Tying hit and expertise into survival may or may not work out – in practice we’re going to math out the survival value of hit and expertise, make a determination about the RNG tolerance we have in our playstyle, and take our chances. We’ll debate for a little while, because we always do, but it’s going to feel like we’re just going through the motions. It makes survival gearing a 6-way stat game, instead of just 4. I don’t find it interesting or compelling – I think it’s going to shift the first 30 second RNG threat frustration into “I had my shieldwall parried” frustration. And that’s where the debate will end up: How much RNG can we tolerate? Perhaps I’m wrong, but I don’t actually see 6-way survival choices as being interesting – there’s just too much stat proliferation for tanks in that situation.
Threat is Engaging
Threat is a mechanic with which tanks can directly measure their performance. It hasn’t been very important in Cataclysm, and it wasn’t very important in Wrath, but it was something. It has been possible, although increasingly difficult for the last three years, to be bad enough at running a threat rotation to threat-cap your raid. That may not be a lot of fun, either for the tank or DPS, but it’s an incentive to keep pushing buttons, and to push them better. It’s an incentive to learn when it’s safe to use utility, and when it isn’t.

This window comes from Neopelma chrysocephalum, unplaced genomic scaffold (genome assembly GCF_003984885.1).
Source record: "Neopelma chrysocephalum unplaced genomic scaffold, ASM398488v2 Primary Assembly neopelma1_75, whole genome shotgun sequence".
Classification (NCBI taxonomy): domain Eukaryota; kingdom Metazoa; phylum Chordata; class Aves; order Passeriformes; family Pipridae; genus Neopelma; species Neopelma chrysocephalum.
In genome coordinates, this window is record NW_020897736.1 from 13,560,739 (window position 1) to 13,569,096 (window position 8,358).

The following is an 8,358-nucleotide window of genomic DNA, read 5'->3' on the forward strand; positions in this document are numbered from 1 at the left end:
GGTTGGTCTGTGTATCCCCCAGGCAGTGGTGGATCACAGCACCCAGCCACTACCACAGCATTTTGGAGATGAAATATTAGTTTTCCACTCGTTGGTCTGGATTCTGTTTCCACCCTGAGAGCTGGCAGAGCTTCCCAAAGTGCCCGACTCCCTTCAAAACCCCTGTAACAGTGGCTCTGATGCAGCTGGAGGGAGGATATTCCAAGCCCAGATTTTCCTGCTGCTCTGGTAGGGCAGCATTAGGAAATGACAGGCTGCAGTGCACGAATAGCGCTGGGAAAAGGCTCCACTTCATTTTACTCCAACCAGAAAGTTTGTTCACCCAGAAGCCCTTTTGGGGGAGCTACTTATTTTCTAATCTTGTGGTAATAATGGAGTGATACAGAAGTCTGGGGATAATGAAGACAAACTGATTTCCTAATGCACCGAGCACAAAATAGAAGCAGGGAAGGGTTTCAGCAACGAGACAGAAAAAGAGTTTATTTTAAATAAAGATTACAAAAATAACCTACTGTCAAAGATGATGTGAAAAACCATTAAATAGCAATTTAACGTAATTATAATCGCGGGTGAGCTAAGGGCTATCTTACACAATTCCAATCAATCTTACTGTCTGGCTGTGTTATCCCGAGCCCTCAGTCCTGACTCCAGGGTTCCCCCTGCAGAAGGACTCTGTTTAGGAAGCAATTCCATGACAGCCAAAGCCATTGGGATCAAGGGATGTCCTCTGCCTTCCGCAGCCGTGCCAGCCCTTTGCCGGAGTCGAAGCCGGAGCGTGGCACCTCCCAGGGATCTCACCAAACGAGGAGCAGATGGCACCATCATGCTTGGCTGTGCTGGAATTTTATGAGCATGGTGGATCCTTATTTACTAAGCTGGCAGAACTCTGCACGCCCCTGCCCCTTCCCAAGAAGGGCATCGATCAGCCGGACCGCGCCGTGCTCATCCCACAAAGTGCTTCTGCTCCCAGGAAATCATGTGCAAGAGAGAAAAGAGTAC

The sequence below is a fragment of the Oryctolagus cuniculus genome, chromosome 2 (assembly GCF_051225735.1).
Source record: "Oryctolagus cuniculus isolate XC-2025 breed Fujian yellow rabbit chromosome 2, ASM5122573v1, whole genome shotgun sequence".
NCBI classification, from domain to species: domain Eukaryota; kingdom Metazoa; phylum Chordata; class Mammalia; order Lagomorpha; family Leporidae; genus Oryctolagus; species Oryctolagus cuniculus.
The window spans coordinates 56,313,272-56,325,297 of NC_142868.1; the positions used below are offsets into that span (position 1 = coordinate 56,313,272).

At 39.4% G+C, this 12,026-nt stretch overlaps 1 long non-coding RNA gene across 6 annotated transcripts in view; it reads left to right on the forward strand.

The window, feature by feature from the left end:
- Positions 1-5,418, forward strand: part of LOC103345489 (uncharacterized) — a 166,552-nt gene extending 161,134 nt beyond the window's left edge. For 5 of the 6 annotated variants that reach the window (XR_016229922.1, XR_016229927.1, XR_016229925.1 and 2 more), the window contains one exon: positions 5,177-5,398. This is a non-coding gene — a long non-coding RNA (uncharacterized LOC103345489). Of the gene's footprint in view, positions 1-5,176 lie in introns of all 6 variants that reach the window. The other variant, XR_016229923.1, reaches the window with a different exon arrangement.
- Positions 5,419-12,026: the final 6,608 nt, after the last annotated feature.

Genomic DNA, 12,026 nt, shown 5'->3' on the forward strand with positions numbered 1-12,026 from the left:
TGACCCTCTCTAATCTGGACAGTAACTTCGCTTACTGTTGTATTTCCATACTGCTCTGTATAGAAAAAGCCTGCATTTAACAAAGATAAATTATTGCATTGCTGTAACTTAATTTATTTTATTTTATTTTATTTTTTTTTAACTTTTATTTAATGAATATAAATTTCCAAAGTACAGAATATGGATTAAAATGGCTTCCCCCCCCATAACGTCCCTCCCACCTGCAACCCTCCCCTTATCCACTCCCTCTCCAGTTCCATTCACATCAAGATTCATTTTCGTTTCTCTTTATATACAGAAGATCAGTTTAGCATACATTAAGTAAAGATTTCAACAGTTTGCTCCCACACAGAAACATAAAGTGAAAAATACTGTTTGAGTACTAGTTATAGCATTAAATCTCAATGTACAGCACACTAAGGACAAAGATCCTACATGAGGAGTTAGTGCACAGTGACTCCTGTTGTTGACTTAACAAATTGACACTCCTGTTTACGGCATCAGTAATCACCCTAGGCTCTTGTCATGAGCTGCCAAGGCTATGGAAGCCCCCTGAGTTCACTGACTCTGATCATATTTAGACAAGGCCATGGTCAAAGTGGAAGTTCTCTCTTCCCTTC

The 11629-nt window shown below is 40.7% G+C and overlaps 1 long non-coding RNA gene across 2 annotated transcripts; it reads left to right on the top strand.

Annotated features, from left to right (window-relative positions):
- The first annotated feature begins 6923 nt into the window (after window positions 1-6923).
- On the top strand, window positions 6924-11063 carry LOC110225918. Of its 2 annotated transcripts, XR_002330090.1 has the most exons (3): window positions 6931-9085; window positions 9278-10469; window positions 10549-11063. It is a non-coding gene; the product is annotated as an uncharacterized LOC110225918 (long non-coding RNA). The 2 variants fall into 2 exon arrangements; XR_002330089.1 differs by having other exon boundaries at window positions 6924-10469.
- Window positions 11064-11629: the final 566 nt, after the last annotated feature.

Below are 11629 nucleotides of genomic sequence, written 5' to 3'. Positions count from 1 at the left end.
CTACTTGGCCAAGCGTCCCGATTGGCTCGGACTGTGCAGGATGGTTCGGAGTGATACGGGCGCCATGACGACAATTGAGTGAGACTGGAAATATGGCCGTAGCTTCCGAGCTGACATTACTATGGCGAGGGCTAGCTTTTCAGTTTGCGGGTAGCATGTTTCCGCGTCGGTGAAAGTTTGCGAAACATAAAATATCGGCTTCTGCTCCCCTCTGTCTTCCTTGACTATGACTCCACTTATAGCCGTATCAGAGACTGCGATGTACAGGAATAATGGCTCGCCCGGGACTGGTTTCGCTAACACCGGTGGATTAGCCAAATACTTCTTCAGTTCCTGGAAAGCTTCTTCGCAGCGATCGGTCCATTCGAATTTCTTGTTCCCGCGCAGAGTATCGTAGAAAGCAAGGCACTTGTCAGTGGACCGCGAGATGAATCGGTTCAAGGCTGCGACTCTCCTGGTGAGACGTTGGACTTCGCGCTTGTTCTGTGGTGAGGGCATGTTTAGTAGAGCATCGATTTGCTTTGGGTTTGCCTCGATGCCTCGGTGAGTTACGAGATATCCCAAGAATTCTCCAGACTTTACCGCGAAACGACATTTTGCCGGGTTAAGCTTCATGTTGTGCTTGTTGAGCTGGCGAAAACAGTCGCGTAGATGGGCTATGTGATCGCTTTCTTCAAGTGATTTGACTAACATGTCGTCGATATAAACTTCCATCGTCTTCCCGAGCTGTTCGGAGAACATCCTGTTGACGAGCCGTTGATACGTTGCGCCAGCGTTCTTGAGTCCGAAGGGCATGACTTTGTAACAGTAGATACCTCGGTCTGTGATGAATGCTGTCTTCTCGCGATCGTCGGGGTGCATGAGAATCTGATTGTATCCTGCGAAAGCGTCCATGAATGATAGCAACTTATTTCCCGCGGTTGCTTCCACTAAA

Without threat as that engaging mechanic, good tanks will run good rotations essentially out of pride. Tank DPS isn’t generally a significant portion of enrage timers. Choosing to lose or gain a thousand DPS won’t make any difference to your raid. It wouldn’t let you bring an extra healer if you boosted your DPS by 50%. And that’s why everyone chooses survival right now: without threat as an engaging mechanic, and without tank DPS being important, the only option remaining is survival.
My point in this section, as obvious as it is, is that we need a reason to be pushing the buttons we’re given to push. Threat was ostensibly that reason, but it’s been becoming a thinner and thinner excuse for years. I’ve already been prioritizing having WoG available for emergencies over hitting ShoR, and that trend is likely to continue with a threat-less active mitigation model. Standing around choosing not to do anything because you have no incentive to do something, and a strong incentive not to is not engaging gameplay. Choosing to stand around despite an incentive to do something is an interesting decision, and that is engaging.
Threat is a Co-operative Element
Threat is an element of gameplay that keeps tanks and DPS playing the same encounter. It gives them a reason to care about each others performance. If your tank sets a low threat ceiling, DPS is threat-capped. They need to adjust, with the tools at their disposal, there’s something to optimize around. The raid in general can find ways to increase tank threat to increase that threat ceiling – it engages everyone in the tanks performance, in the same way that enrage timers engage everyone in DPS performance.